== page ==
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NCAA approves 10th assistant, additional recruiting reforms

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The assistant coaching carousel is getting set to get a lot busier and a whole lot more hectic.

As expected, the NCAA on Friday approved a slew of reforms in what The Association described as a “new football recruiting model.”  The one that’s garnering the most attention will have a significant impact on the recruiting trail as FBS programs will be permitted to add a 10th full-time, on-field assistant coach to their staffs.  It as expected that head coaches would be permitted to add that 10th assistant in August; however, the effective date for the additional help will be Jan. 9, 2018.

That date is one day after the College Football Playoff championship game for the 2017 season.

  • It changes the recruiting calendar to allow for an early signing period in December (effective Aug. 1). Only the Collegiate Commissioners Association can create new National Letter of Intent signing periods.
  • It adds a period for official visits that begins April 1 of the junior year and ends the Sunday before the last Wednesday in June of that year. Official visits can’t occur in conjunction with a prospect’s participation in a school’s camp or clinic (effective Aug. 1).
  • It prevents Football Bowl Subdivision schools from hiring people close to a prospective student-athlete for a two-year period before and after the student’s anticipated and actual enrollment at the school. This provision was adopted in men’s basketball in 2010 (effective immediately, though schools may honor contracts signed before Jan. 18, 2017).
    Football Bowl Subdivision schools are limited to signing 25 prospective and current student-athletes to a first-time financial aid agreement or a National Letter of Intent. Exceptions exclude current student-athletes who have been enrolled full-time at the school for at least two years and prospective or current student-athletes who suffer an incapacitating injury (effective for recruits who sign after Aug. 1, 2017).
  • It limits the time for Football Bowl Subdivision coaches to participate in camps and clinics to 10 days in June and July and requires that the camps take place on a school’s campus or in facilities regularly used by the school for practice or competition. Staff members with football-specific responsibilities are subject to the same restrictions. The Football Championship Subdivision can conduct and participate in camps during the months of June and July (effective immediately, though schools may honor contracts signed before Jan. 18, 2017).
  • It allows coaches employed at a camp or clinic to have recruiting conversations with prospects participating in camps and clinics and requires educational sessions at all camps and clinics detailing initial eligibility standards, gambling rules, agent rules and drug regulations (effective immediately).

“This is a significant move forward for football recruiting,” Big 12 commissioner and Football Oversight Committee chairman Bob Bowlsby said in a statement. “The entire package of rule changes is friendly for students, their families and their coaches. We will continue to monitor the recruiting environment to make sure the rules work as intended, and we will suggest adjustments when necessary.”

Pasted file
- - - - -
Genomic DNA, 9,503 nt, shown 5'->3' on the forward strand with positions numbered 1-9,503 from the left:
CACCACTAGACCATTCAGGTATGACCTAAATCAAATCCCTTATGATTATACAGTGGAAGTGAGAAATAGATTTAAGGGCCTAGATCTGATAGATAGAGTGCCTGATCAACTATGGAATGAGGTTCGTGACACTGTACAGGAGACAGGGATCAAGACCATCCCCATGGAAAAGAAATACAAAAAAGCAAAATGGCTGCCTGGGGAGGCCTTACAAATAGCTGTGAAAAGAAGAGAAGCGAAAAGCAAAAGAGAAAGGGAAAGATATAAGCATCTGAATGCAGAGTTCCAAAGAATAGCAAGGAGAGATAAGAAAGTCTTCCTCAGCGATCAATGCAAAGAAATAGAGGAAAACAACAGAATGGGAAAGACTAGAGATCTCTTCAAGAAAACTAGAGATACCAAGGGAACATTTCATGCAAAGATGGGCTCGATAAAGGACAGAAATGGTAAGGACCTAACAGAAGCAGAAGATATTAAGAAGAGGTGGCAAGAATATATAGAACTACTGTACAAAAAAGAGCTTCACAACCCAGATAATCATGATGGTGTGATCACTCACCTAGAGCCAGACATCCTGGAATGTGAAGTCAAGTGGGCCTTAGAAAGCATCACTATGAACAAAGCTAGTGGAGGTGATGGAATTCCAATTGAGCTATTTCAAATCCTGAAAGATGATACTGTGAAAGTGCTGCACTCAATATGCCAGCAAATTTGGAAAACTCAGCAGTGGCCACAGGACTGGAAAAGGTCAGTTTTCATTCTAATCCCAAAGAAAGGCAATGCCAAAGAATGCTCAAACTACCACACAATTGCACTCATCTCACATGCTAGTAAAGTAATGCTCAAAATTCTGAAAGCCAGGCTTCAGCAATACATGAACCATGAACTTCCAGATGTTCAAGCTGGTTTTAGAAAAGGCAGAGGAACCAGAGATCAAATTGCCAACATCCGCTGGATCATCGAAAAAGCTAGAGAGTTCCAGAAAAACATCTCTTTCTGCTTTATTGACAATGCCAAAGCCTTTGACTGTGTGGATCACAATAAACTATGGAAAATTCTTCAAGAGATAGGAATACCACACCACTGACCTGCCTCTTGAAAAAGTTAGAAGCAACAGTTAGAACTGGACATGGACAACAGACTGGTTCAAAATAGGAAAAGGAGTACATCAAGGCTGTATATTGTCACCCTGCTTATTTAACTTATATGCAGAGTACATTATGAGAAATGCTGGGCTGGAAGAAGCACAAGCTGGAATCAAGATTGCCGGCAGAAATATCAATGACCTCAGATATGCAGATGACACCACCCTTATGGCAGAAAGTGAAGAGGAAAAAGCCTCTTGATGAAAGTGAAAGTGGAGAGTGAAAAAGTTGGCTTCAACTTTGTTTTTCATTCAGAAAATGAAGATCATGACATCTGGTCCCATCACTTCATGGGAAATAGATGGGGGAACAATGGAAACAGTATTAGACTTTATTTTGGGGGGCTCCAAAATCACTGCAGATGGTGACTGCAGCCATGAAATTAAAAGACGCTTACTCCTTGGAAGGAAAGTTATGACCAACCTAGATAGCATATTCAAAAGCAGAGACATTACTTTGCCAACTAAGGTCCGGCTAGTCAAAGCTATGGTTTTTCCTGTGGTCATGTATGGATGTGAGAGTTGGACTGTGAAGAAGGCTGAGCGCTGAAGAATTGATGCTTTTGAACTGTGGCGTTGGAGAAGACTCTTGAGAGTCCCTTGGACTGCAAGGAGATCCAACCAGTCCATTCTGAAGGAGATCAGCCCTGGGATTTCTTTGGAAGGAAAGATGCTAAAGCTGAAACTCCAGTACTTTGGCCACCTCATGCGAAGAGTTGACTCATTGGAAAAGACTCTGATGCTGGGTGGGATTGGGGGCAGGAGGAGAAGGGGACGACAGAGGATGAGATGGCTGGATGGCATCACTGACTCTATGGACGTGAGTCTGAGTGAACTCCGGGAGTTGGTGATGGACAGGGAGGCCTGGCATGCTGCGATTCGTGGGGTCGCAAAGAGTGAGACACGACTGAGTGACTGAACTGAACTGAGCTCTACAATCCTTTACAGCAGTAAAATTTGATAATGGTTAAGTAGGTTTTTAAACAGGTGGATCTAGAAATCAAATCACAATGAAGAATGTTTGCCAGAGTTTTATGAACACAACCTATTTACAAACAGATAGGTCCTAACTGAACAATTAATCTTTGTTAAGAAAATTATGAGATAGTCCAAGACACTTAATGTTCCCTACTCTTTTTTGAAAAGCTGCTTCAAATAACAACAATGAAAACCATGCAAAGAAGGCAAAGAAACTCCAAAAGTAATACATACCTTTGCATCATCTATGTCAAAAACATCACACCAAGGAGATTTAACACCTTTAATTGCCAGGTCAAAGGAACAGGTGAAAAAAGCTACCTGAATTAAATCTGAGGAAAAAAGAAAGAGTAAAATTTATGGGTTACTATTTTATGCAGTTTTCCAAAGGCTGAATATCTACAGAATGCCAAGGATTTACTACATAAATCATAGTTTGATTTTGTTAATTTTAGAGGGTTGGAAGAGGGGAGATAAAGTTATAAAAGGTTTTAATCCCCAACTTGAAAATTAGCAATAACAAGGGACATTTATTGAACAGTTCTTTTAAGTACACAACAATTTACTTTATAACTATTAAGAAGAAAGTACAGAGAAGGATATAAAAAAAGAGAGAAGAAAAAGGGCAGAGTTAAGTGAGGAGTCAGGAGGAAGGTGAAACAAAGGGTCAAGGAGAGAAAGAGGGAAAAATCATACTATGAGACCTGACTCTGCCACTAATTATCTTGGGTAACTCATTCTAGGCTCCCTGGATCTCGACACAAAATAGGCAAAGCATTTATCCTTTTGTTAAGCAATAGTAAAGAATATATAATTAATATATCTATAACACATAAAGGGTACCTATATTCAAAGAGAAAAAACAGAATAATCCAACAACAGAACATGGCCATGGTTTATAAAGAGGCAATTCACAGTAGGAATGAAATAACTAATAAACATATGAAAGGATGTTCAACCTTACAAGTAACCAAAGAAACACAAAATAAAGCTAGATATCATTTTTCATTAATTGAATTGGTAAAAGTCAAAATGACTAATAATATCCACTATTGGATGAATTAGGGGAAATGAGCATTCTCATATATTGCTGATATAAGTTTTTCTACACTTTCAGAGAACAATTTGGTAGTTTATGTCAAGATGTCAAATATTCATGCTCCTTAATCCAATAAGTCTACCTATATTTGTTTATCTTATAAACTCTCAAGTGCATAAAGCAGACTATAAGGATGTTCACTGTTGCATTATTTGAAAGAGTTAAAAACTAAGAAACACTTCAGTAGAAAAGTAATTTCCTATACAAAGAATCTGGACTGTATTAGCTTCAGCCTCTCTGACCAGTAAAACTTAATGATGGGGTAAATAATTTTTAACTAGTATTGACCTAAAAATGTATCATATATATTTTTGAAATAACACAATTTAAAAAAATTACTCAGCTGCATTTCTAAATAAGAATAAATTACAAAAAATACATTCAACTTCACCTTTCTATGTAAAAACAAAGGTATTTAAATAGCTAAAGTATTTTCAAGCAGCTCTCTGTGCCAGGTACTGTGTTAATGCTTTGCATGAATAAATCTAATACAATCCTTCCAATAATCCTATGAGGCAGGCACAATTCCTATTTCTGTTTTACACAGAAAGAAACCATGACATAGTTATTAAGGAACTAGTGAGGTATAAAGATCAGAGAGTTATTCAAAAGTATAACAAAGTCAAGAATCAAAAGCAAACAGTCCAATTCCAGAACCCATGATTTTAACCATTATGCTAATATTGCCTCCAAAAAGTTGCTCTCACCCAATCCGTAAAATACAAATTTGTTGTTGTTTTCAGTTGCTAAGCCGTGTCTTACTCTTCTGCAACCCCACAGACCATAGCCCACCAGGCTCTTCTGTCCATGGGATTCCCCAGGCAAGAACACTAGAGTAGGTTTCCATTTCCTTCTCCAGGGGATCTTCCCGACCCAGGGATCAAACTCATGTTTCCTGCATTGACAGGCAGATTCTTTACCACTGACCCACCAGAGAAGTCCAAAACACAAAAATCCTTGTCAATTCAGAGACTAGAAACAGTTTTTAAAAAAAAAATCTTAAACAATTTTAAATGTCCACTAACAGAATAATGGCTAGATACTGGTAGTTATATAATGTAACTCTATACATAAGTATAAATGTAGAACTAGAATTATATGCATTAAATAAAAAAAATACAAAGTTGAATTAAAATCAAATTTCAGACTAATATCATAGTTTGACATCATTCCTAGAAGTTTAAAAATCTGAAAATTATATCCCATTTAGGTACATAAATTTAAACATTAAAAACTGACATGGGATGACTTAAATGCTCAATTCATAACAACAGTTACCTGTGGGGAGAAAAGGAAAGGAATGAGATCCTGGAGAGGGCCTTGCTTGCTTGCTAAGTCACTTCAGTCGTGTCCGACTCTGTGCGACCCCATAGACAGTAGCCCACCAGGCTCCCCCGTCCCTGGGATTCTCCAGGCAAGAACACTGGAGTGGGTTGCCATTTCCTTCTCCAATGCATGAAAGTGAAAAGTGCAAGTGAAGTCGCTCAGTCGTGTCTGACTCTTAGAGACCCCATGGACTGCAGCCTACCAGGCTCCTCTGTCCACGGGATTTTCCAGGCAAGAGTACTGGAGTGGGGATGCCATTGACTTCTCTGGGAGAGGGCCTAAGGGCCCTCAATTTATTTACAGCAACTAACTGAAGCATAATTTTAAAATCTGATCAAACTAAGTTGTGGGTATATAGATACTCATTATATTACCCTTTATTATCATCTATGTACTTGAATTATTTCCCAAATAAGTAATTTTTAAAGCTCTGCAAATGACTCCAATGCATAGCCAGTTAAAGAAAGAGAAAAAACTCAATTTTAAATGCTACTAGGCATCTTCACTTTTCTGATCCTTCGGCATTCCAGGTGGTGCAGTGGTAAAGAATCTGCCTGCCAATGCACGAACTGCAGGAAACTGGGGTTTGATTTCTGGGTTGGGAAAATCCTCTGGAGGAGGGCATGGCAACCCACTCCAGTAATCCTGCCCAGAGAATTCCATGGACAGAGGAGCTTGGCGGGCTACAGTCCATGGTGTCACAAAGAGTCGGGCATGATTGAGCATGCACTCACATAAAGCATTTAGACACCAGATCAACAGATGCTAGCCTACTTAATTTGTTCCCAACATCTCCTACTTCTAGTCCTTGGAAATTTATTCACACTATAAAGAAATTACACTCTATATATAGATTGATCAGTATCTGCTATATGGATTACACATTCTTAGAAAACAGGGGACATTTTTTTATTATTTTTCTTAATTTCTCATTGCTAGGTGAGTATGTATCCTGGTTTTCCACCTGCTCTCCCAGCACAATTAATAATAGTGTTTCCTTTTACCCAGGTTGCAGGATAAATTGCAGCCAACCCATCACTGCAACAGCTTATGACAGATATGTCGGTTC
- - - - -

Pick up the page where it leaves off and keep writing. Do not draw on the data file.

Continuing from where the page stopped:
The NCAA also made sure to note that “[d]ecisions are not final until the close of the Division I Board of Directors meeting April 26.” Additionally, the early signing period in December will not be official until the Conference Commissioners Association signs off on it at a June meeting.

It’s expected the CCA will overwhelmingly approve the measure.

On the non-recruiting front, the NCAA Division I Council also voted to eliminate “multiple contact practices a day” — aka two-a-days — in summer camp.  “A single day may include a single, three-hour, on-field practice session and a walk-through,” a separate release stated.

“The Council’s action reinforces our commitment to the health and safety of our student-athletes,” said Council chair Jim Phillips, athletic director at Northwestern. “We continue to be guided by the recommendations from medical professionals, coaches and administrators and the strong support for discontinuing two contact practices in the same day.”

NC State board approves new deal for Dave Doeren

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In late November, after rejecting overtures from Tennessee in order to remain at North Carolina State, Dave Doeren agreed to a new contract with the university, pending the board rubber-stamping the agreement. This past week, that rubber met the stamp.

NC State confirmed that, on Thursday, the system’s Board of Trustees formally approved the new five-year deal for Doeren. The head coach’s new contract will now keep him with the Wolfpack through Dec. 31, 2022.

“We are on an exciting upward trajectory in football under the leadership of Coach Doeren,” said NC State athletic director Debbie Yow said in a statement. “He has assembled a terrifically talented coaching staff, as well, and that continuity and stability has been important to our current student-athletes and recruits.

“We are pleased that Dave will continue to lead NC State football, playing in one of the most challenging divisions in college football, the Atlantic Division of the ACC.”

In five seasons with the Wolfpack, the 46-year-old Doeren has compiled a 34-30 record, including a 15-25 mark in ACC play. The 2017 season was his best of the five, with a 9-4 overall mark that saw NC State finish in second place in the Atlantic after divisional finishes of seventh, fifth, fourth and tied-fourth the first four.

Under Doeren, the Wolfpack has played in a bowl game each of the last four seasons, posting a 3-1 mark in the postseason.

Nebraska clinches spring game attendance crown, Georgia pushes past Alabama